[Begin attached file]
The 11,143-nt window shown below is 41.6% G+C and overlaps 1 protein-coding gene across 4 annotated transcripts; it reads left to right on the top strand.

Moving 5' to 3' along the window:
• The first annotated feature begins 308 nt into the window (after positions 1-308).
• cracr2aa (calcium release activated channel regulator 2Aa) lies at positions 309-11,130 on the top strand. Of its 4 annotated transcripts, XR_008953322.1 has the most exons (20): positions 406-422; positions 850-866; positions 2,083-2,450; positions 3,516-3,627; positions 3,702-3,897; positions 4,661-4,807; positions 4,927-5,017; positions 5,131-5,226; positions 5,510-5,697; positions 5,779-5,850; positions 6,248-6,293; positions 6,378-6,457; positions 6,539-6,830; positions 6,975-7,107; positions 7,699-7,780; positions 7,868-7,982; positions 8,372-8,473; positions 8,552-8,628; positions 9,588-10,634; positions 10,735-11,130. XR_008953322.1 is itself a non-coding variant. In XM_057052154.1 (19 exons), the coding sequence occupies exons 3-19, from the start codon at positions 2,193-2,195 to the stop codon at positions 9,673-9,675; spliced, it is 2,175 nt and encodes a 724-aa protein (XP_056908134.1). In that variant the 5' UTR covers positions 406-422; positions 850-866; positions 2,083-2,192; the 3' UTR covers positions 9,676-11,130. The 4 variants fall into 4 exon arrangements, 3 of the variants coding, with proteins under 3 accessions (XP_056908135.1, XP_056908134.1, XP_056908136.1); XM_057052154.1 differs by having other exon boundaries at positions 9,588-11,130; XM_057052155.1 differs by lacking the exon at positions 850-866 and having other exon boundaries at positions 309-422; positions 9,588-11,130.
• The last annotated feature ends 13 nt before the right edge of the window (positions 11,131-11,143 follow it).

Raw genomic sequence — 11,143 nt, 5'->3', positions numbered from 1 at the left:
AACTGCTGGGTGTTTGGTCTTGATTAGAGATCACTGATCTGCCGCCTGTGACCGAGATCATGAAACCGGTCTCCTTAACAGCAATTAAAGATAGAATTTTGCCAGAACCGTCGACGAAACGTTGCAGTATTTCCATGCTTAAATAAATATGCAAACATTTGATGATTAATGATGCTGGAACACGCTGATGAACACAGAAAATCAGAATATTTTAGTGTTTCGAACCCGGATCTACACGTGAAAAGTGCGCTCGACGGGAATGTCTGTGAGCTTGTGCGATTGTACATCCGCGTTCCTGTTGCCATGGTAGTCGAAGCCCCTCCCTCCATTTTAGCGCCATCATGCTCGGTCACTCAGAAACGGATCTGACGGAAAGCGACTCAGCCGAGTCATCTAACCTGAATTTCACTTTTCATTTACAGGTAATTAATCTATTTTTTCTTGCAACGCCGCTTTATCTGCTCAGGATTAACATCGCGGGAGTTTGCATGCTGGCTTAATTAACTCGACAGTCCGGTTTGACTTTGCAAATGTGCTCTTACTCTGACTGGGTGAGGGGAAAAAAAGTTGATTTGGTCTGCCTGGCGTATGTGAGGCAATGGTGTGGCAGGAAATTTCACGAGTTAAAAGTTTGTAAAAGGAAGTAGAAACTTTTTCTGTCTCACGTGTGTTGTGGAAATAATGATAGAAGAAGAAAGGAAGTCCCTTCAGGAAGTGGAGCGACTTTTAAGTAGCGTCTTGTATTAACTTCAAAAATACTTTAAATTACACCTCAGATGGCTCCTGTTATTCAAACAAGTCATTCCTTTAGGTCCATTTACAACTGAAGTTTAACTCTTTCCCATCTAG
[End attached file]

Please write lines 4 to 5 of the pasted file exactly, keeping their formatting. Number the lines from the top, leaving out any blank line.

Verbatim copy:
• cracr2aa (calcium release activated channel regulator 2Aa) lies at positions 309-11,130 on the top strand. Of its 4 annotated transcripts, XR_008953322.1 has the most exons (20): positions 406-422; positions 850-866; positions 2,083-2,450; positions 3,516-3,627; positions 3,702-3,897; positions 4,661-4,807; positions 4,927-5,017; positions 5,131-5,226; positions 5,510-5,697; positions 5,779-5,850; positions 6,248-6,293; positions 6,378-6,457; positions 6,539-6,830; positions 6,975-7,107; positions 7,699-7,780; positions 7,868-7,982; positions 8,372-8,473; positions 8,552-8,628; positions 9,588-10,634; positions 10,735-11,130. XR_008953322.1 is itself a non-coding variant. In XM_057052154.1 (19 exons), the coding sequence occupies exons 3-19, from the start codon at positions 2,193-2,195 to the stop codon at positions 9,673-9,675; spliced, it is 2,175 nt and encodes a 724-aa protein (XP_056908134.1). In that variant the 5' UTR covers positions 406-422; positions 850-866; positions 2,083-2,192; the 3' UTR covers positions 9,676-11,130. The 4 variants fall into 4 exon arrangements, 3 of the variants coding, with proteins under 3 accessions (XP_056908135.1, XP_056908134.1, XP_056908136.1); XM_057052154.1 differs by having other exon boundaries at positions 9,588-11,130; XM_057052155.1 differs by lacking the exon at positions 850-866 and having other exon boundaries at positions 309-422; positions 9,588-11,130.
• The last annotated feature ends 13 nt before the right edge of the window (positions 11,131-11,143 follow it).